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Deep brain stimulation could help Parkinson's disease, study says

Deep brain stimulation could help Parkinson's disease, study says
27th June 2014

Deep brain stimulation (DBS) could be an effective way to lessen the symptoms in individuals who have Parkinson's disease. 

Scientists discovered this method of treatment could lower how many non-motor symptoms patients had, as well as how debilitating they were. 

These findings, which have been published in the Journal of Parkinson's Disease, could offer a new avenue of treatment for those with the neurological condition.

DBS of the subthalamic nucleus (STN) can be instrumental in allowing those with the condition to enjoy a better night's sleep, while it can also enhance mobility and reduce the requirement for dopamine replacement therapy. 

Dr Lisa Klingelhoefer, who is fellow at the National Parkinson Foundation International Centre of Excellence, said: "Non-motor features are common in Parkinson's disease patients, occur across all disease stages and, while well described, are still under-recognized when considering their huge impact on patients' quality of life."

However, additional research is needed to find out in greater detail how DBS works. This is particularly important because some instances of the treatment resulted in symptoms being exacerbated. 

In addition to this, while reports show that DBS of the STN improves mood disorders like depression, mania and anxiety, others have revealed it makes it worse, whereas some have recorded no difference.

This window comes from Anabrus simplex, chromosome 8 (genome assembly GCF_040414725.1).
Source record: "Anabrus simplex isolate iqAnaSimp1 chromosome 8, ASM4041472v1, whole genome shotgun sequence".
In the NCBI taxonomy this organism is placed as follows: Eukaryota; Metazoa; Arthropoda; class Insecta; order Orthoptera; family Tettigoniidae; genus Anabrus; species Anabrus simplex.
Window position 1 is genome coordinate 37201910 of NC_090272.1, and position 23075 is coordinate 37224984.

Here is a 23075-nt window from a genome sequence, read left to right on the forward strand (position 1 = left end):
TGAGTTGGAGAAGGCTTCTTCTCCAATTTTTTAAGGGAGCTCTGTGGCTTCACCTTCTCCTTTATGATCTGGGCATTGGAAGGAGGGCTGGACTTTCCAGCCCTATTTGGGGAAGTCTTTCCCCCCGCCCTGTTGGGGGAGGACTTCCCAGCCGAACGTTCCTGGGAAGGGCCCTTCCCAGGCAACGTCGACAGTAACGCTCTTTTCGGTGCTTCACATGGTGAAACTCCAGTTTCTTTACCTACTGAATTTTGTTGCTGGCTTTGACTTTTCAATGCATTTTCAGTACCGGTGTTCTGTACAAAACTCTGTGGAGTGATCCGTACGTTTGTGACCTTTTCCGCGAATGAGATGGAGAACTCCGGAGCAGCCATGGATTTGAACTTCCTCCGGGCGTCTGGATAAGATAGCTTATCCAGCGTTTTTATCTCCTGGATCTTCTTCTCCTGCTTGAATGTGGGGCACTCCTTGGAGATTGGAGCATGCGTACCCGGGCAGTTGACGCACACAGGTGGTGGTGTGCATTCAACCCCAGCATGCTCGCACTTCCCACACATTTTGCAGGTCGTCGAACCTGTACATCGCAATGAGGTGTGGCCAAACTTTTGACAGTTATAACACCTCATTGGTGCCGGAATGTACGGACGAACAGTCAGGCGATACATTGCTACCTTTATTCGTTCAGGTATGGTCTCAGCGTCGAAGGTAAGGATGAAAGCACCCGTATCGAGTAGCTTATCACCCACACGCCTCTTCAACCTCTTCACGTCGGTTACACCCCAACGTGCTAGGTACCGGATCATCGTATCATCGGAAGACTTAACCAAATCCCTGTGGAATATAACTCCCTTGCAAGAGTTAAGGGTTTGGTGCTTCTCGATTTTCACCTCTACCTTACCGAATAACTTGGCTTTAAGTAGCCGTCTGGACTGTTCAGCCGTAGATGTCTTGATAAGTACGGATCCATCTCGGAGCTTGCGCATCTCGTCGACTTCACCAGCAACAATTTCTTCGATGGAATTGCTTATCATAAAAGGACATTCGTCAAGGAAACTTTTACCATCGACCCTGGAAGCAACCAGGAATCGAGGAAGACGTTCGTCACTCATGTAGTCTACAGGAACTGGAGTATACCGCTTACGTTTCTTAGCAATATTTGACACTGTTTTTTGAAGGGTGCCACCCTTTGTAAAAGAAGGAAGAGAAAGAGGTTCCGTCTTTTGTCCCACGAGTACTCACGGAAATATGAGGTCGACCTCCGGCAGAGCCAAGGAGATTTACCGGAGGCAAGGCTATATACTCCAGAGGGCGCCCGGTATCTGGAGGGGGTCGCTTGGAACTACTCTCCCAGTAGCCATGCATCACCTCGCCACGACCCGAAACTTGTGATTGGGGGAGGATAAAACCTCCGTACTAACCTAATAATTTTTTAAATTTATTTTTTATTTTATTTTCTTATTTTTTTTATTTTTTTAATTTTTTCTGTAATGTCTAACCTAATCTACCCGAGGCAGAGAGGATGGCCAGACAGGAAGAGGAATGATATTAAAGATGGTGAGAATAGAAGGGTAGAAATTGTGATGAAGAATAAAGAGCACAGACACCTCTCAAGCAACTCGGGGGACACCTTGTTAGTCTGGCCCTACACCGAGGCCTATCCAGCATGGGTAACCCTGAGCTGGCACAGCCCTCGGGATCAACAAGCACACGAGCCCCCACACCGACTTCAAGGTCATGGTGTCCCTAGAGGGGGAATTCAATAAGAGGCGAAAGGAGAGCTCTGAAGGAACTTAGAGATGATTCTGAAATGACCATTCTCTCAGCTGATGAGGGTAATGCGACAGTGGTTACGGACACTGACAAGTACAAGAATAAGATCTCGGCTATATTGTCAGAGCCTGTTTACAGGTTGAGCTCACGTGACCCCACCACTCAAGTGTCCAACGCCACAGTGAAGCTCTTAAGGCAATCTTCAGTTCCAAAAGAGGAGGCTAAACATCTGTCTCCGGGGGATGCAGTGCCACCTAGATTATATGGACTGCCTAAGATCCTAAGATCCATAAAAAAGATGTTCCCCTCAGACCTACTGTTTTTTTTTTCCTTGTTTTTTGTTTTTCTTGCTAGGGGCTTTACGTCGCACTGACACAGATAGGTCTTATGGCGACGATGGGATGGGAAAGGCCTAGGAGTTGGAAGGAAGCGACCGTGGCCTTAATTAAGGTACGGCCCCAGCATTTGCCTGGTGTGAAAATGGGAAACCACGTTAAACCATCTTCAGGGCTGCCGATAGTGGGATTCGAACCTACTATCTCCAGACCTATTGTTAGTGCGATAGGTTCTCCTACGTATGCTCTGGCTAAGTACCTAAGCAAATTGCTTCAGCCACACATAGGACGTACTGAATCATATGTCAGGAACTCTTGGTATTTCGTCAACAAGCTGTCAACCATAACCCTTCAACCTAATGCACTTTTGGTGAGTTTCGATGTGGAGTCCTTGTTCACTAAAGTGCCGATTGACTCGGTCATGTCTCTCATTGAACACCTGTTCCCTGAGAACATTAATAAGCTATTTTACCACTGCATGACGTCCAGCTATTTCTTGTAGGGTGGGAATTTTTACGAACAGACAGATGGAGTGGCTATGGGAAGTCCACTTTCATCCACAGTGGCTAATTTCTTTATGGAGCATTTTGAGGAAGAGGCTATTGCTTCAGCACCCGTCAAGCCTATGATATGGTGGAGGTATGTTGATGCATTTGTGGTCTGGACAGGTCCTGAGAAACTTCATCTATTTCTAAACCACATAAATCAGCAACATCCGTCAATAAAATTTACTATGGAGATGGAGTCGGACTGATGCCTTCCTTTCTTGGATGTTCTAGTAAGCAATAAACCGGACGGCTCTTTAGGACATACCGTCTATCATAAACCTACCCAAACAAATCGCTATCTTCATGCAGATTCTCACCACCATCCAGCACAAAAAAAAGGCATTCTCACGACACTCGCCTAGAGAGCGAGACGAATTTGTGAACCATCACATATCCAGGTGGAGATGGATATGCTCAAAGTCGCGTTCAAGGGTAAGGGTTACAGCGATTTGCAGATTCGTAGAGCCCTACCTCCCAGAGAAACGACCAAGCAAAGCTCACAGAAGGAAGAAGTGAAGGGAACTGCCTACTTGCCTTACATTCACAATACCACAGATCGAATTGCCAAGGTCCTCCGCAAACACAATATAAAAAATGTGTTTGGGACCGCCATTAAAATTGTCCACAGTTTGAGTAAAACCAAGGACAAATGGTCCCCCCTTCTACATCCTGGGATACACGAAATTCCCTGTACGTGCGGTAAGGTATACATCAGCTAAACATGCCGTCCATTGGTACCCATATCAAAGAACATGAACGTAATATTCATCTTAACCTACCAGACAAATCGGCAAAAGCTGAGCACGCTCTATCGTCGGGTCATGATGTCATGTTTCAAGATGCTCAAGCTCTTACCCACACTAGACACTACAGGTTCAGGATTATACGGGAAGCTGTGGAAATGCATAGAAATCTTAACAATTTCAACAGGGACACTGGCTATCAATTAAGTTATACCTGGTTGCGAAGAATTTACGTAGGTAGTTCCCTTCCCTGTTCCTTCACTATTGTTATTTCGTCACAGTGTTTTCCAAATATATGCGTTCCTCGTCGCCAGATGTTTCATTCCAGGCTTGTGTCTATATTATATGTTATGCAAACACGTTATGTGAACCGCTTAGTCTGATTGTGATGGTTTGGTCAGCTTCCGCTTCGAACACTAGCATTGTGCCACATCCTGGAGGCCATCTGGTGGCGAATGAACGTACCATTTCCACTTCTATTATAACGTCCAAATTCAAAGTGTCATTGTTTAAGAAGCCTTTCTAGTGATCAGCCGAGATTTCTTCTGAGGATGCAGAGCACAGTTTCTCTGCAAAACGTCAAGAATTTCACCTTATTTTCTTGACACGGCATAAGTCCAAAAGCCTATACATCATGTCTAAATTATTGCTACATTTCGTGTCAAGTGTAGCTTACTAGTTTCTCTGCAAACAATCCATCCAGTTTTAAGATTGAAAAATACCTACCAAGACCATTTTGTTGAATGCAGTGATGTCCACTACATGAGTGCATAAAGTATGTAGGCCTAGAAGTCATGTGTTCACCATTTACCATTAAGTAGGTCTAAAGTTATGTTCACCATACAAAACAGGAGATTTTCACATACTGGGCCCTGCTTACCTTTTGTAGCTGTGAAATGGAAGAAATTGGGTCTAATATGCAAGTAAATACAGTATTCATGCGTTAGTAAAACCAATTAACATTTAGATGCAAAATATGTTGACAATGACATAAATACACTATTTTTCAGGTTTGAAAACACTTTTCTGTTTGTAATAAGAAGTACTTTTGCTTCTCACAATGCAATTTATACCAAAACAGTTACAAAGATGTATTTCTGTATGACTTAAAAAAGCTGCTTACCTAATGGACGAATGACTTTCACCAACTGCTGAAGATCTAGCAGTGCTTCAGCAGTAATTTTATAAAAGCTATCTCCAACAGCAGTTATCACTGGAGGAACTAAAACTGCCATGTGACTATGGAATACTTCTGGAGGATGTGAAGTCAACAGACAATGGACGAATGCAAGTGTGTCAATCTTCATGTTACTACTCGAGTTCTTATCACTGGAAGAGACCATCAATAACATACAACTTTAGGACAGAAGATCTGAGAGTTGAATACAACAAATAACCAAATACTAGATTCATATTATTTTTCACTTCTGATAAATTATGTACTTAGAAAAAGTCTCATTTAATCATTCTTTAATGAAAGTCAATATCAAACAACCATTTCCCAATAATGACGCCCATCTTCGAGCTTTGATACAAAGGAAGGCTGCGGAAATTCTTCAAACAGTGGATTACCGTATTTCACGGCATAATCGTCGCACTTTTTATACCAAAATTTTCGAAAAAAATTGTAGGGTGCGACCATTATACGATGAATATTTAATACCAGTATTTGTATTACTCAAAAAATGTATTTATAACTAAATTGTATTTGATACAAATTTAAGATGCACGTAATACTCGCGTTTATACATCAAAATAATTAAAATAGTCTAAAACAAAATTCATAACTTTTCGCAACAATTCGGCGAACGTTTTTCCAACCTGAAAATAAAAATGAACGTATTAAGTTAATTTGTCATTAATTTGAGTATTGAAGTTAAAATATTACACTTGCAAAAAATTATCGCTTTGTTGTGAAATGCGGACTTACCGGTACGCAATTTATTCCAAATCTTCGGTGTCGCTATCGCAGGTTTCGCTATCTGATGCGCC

Parkinson's UK recently went to parliament to discuss DBS with ministers, following a separate trial that the charity had funded. These findings showed that for those for whom the treatment was suitable, it enhanced quality of life and mobility in individuals. Also, those who had it needed approximately one-third (34 per cent) less medication. 

The charity is calling upon the government to continue its financial backing of medical research like this and wants DBS to be available to a good standard across the whole country, instead of the postcode lottery that currently exists. 

It is believed one in 500 individuals in the UK currently have the condition, which equates to approximately 127,000 people in total.

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